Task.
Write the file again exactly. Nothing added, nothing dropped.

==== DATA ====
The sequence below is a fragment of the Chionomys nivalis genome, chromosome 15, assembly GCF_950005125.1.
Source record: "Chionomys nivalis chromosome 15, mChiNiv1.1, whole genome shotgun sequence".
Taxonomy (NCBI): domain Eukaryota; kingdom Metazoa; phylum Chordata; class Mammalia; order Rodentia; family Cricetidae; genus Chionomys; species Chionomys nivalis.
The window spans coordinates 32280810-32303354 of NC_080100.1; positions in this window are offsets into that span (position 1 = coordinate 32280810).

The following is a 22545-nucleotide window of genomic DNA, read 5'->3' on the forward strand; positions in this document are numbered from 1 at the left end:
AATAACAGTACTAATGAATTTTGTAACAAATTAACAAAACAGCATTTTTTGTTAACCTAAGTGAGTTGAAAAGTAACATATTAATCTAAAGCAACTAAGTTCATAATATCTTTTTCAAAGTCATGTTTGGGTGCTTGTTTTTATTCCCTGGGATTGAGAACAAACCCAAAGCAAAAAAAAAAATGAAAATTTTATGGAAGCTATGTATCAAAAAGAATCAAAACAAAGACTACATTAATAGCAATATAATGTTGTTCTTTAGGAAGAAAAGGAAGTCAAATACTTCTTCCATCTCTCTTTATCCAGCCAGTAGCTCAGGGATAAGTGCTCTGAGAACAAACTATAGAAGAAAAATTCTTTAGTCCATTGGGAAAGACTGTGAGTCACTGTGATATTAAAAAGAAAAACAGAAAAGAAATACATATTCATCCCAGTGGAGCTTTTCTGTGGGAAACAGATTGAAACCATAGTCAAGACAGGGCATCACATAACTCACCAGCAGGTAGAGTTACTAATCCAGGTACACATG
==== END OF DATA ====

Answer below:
The sequence below is a fragment of the Chionomys nivalis genome, chromosome 15, assembly GCF_950005125.1.
Source record: "Chionomys nivalis chromosome 15, mChiNiv1.1, whole genome shotgun sequence".
Taxonomy (NCBI): domain Eukaryota; kingdom Metazoa; phylum Chordata; class Mammalia; order Rodentia; family Cricetidae; genus Chionomys; species Chionomys nivalis.
The window spans coordinates 32280810-32303354 of NC_080100.1; positions in this window are offsets into that span (position 1 = coordinate 32280810).

The following is a 22545-nucleotide window of genomic DNA, read 5'->3' on the forward strand; positions in this document are numbered from 1 at the left end:
AATAACAGTACTAATGAATTTTGTAACAAATTAACAAAACAGCATTTTTTGTTAACCTAAGTGAGTTGAAAAGTAACATATTAATCTAAAGCAACTAAGTTCATAATATCTTTTTCAAAGTCATGTTTGGGTGCTTGTTTTTATTCCCTGGGATTGAGAACAAACCCAAAGCAAAAAAAAAAATGAAAATTTTATGGAAGCTATGTATCAAAAAGAATCAAAACAAAGACTACATTAATAGCAATATAATGTTGTTCTTTAGGAAGAAAAGGAAGTCAAATACTTCTTCCATCTCTCTTTATCCAGCCAGTAGCTCAGGGATAAGTGCTCTGAGAACAAACTATAGAAGAAAAATTCTTTAGTCCATTGGGAAAGACTGTGAGTCACTGTGATATTAAAAAGAAAAACAGAAAAGAAATACATATTCATCCCAGTGGAGCTTTTCTGTGGGAAACAGATTGAAACCATAGTCAAGACAGGGCATCACATAACTCACCAGCAGGTAGAGTTACTAATCCAGGTACACATG